On July 9, 1918, a congressional act established the Army Mine Planter Service as part of the U.S. Army's Coastal Artillery Corps, authorizing warrant officers to serve as masters, mates and engineers for each mine planting vessel. This occasion, 100 years ago, is the officially recognized birthday of the warrant officer corps.

Commemorating its 100 year anniversary with the theme; the Army Warrant Officer at 100: a Legacy of Technical Leadership and Expertise, the modern-day U.S. Army warrant officer is a highly specialized expert and trainer who, by gaining progressive levels of expertise and leadership, operates, maintains, administers and manages the Army's equipment, support activities, or technical systems throughout an entire career.

One hundred years of evolution has, like in all things, given rise to an impressive and finely tuned entity, a modernized Army Warrant Officer Corps that is more proficient, effective and capable than ever before in its history.

As the digital age speeds ahead, gaining momentum seemingly at every turn, the Army has adapted its tactics, personnel and systems to conquer the ever-changing, multi-echelon, global domain where threats evolve and warfare is waged.

It is within this multi-domain battlespace where highly technical systems, equipment and the expertise required to harness those capabilities coincide, that the warrant officers of the U.S. Army Intelligence and Security Command (INSCOM) diligently apply their craft.

As the warrant officer corps began its centennial year, INSCOM held 61 percent of the Army's assigned fixed wing aviators, 31 percent of military intelligence warrant officers and 25 percent of cyber warrant officers within its active duty ranks.

It is clear the cohort has undergone a transformation from its humble beginnings to a thriving component not only of the Army, but the entire national military intelligence apparatus.

According to Chief Warrant Officer 5 Kevin G. Boughton, command chief warrant officer, who serves as the principal advocate for all warrant officers within INSCOM, this transformation is no better illustrated than inside the INSCOM formation.

"The more than 850 warrant officers of INSCOM are an extraordinary group of Army professionals," Boughton said. "They are responsible for the technical health and readiness of this command. Every single day they ensure our commanders receive accurate, timely, and relevant intelligence at the point of need. While remaining relatively small in number, the Army Warrant Officer Corps, is tasked with the significant responsibility of maintaining the Army's technical acumen through individual and collective technical leadership, expertise, and stewardship of their army specialties and branches. "

Military intelligence warrant officers are the Army's premier land force technical experts and systems integrators and specialize in multiple intelligence disciplines. They provide expedient solutions to complex problems in a rapid-change environment while serving in very unique roles at INSCOM.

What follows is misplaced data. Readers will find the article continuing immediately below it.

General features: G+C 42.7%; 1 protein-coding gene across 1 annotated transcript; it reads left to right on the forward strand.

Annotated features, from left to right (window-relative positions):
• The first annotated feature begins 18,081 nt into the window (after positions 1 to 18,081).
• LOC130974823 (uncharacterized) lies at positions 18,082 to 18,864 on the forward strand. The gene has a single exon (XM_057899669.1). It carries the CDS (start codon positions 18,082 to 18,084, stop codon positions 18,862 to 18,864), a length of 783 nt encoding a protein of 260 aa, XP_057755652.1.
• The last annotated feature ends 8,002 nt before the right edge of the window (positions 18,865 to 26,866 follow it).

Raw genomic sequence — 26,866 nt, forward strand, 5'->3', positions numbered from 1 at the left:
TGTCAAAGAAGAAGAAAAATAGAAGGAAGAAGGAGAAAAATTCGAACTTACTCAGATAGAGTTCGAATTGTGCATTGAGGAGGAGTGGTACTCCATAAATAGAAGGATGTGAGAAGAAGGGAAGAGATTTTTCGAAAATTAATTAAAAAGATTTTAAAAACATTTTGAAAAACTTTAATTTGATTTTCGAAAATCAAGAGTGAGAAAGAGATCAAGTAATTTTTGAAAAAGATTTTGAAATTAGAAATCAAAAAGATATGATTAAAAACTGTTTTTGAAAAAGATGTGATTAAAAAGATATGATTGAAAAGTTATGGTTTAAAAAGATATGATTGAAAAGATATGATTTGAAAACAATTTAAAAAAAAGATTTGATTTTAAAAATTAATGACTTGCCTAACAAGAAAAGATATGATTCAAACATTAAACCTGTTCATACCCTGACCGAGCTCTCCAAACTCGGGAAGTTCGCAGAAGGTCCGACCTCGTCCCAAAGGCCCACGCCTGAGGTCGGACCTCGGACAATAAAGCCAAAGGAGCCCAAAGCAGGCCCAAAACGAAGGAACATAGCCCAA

They are not alone. INSCOM employs warrant officers serving in almost every Army career field including signal, quartermaster, adjutant general and aviation maintenance, to name a few. They are assigned to all but one of INSCOM's 17 major subordinate commands worldwide, providing outstanding leadership, technical expertise and a mastery of their craft on a daily basis.

Chief Warrant Officer 2 Lashonda Pringle, a human resources technician at INSCOM headquarters, is a subject matter expert who knows exactly what she brings to the fight.

"Without human resources expertise, all the little administrative stuff becomes big stuff really quickly," the affable Pringle said. "It's my job to know the ins-and-outs of how the G-1 operations run top to bottom and I'm pretty proud to say I do."

Pringle went on to describe how warrant officers have a unique ability to affect real change at all levels of the organization.

"Warrant Officers provide such a unique perspective," she said. "We guide and train NCO's, officers and Army civilians and work with all three so easily, that's why it's so important to be that expert people can count on."

It has been a century rich in history and accomplishment for the Army Warrant Officer Corps, the cohort has grown and expanded its capabilities at every turn. Today, they find themselves an indispensable facet of Army operations and celebrate their centennial with pride and the knowledge that the future of the warrant officer corps is brighter than it has ever been.

Headquartered at Fort Belvoir, Virginia, with 17,500 Soldiers, Army civilians and contractors located at 180 locations in 45 countries, INSCOM executes mission command of operational intelligence and security forces; conducts and synchronizes worldwide multi-discipline and all-source intelligence and security operations; delivers linguist support and intelligence-related advanced skills training, acquisition support, logistics, communications, and other specialized capabilities in support of Army, Joint, and Coalition Commands and the U.S. Intelligence Community.